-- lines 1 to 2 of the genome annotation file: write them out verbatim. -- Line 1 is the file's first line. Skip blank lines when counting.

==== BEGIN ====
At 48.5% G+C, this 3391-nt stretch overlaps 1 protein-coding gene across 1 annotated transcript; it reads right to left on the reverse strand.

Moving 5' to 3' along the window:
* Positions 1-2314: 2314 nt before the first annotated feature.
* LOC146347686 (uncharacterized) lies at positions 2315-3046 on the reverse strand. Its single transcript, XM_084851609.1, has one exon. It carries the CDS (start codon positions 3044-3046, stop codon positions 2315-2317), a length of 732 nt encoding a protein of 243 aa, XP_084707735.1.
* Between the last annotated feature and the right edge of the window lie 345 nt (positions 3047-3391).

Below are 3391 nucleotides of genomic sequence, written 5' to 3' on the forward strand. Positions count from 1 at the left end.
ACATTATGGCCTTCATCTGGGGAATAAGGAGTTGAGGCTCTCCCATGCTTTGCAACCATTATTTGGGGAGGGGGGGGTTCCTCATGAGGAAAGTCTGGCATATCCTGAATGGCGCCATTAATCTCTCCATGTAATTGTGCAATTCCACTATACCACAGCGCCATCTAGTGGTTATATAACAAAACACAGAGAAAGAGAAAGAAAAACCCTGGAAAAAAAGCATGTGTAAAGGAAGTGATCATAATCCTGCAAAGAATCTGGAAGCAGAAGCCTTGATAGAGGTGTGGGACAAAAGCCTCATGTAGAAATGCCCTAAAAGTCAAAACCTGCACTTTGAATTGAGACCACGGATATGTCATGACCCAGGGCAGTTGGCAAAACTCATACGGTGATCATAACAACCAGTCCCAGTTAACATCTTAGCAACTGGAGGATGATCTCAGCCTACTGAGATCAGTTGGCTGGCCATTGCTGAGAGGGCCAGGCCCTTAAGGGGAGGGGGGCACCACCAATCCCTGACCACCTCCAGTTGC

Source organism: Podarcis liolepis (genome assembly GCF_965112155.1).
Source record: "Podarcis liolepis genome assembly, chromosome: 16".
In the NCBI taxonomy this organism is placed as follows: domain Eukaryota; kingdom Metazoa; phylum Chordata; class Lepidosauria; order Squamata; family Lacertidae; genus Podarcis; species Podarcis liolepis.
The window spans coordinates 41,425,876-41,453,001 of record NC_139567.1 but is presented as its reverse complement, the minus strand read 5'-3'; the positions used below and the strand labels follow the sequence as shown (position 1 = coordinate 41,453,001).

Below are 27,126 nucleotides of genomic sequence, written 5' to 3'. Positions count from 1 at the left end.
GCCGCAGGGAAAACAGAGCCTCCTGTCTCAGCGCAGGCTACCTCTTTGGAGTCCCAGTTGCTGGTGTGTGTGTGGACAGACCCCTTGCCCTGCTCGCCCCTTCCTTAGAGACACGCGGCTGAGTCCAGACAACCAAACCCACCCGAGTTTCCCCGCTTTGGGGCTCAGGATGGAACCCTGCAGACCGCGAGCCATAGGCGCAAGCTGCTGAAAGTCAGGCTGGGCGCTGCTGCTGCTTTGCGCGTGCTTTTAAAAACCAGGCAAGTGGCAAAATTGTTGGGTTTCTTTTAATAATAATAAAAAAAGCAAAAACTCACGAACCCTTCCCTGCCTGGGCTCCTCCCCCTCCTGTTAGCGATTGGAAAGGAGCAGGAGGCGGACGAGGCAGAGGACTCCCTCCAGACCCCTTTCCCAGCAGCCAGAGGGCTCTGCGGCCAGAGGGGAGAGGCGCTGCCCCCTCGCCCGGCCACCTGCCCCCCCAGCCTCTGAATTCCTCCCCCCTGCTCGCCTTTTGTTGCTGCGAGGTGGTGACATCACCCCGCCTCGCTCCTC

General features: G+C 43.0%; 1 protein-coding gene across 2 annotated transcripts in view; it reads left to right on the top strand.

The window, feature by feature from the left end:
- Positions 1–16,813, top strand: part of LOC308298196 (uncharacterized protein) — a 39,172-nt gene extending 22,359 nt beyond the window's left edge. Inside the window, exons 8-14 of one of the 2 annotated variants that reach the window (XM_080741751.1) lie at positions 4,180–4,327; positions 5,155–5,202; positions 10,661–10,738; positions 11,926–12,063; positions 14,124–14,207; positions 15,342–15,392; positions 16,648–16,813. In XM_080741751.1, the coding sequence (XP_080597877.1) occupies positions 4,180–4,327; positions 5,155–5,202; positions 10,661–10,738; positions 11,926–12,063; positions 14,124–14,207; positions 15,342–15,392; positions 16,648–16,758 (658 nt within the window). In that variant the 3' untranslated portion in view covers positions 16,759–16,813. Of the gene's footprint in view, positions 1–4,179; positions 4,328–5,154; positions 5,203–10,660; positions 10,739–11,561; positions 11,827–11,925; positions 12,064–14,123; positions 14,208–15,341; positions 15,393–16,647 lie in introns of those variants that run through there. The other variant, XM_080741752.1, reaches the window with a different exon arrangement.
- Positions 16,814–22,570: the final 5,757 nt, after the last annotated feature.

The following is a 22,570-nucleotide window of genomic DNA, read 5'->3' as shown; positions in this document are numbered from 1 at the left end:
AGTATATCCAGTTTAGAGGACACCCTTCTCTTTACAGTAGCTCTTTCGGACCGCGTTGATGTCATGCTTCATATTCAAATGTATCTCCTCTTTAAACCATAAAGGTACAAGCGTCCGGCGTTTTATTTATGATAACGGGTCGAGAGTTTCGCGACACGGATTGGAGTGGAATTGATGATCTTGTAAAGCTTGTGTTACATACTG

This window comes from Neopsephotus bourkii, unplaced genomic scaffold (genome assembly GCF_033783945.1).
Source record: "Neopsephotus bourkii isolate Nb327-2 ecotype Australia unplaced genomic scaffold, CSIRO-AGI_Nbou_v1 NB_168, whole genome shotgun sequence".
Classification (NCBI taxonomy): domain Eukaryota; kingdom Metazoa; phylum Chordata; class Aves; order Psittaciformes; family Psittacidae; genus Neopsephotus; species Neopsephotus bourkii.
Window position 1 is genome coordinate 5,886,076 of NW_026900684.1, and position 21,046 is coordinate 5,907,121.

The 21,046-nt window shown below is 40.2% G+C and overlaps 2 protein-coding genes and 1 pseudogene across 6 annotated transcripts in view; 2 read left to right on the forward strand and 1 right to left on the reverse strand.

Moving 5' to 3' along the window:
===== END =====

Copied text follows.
At 48.5% G+C, this 3391-nt stretch overlaps 1 protein-coding gene across 1 annotated transcript; it reads right to left on the reverse strand.

Moving 5' to 3' along the window: